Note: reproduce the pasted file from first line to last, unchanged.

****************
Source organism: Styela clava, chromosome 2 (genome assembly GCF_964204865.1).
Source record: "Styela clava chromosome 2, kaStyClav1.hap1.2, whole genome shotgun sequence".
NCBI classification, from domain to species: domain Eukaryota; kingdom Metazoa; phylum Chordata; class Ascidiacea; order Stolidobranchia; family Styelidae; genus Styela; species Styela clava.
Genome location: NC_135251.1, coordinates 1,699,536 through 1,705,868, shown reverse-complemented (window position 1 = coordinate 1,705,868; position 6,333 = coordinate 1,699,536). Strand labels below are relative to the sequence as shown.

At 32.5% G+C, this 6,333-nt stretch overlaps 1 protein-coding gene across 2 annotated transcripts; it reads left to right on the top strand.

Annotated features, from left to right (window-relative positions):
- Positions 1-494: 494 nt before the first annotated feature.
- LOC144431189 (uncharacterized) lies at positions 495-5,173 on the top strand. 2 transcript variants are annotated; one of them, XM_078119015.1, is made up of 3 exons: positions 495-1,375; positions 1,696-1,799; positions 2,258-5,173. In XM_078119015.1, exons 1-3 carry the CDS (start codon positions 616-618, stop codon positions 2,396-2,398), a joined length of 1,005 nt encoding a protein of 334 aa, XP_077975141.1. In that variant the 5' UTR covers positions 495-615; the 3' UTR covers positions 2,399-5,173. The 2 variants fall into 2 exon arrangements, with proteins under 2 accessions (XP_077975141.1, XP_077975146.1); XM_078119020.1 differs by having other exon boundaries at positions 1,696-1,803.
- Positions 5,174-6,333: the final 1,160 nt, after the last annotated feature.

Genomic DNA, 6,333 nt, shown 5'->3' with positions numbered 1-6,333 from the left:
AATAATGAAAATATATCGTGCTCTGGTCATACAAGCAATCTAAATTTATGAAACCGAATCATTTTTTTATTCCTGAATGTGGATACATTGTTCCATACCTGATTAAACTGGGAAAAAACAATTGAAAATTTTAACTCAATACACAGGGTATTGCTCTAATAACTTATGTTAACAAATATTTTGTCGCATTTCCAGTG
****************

Source organism: Styela clava, chromosome 2 (genome assembly GCF_964204865.1).
Source record: "Styela clava chromosome 2, kaStyClav1.hap1.2, whole genome shotgun sequence".
NCBI classification, from domain to species: domain Eukaryota; kingdom Metazoa; phylum Chordata; class Ascidiacea; order Stolidobranchia; family Styelidae; genus Styela; species Styela clava.
Genome location: NC_135251.1, coordinates 1,699,536 through 1,705,868, shown reverse-complemented (window position 1 = coordinate 1,705,868; position 6,333 = coordinate 1,699,536). Strand labels below are relative to the sequence as shown.

At 32.5% G+C, this 6,333-nt stretch overlaps 1 protein-coding gene across 2 annotated transcripts; it reads left to right on the top strand.

Annotated features, from left to right (window-relative positions):
- Positions 1-494: 494 nt before the first annotated feature.
- LOC144431189 (uncharacterized) lies at positions 495-5,173 on the top strand. 2 transcript variants are annotated; one of them, XM_078119015.1, is made up of 3 exons: positions 495-1,375; positions 1,696-1,799; positions 2,258-5,173. In XM_078119015.1, exons 1-3 carry the CDS (start codon positions 616-618, stop codon positions 2,396-2,398), a joined length of 1,005 nt encoding a protein of 334 aa, XP_077975141.1. In that variant the 5' UTR covers positions 495-615; the 3' UTR covers positions 2,399-5,173. The 2 variants fall into 2 exon arrangements, with proteins under 2 accessions (XP_077975141.1, XP_077975146.1); XM_078119020.1 differs by having other exon boundaries at positions 1,696-1,803.
- Positions 5,174-6,333: the final 1,160 nt, after the last annotated feature.

Genomic DNA, 6,333 nt, shown 5'->3' with positions numbered 1-6,333 from the left:
AATAATGAAAATATATCGTGCTCTGGTCATACAAGCAATCTAAATTTATGAAACCGAATCATTTTTTTATTCCTGAATGTGGATACATTGTTCCATACCTGATTAAACTGGGAAAAAACAATTGAAAATTTTAACTCAATACACAGGGTATTGCTCTAATAACTTATGTTAACAAATATTTTGTCGCATTTCCAGTG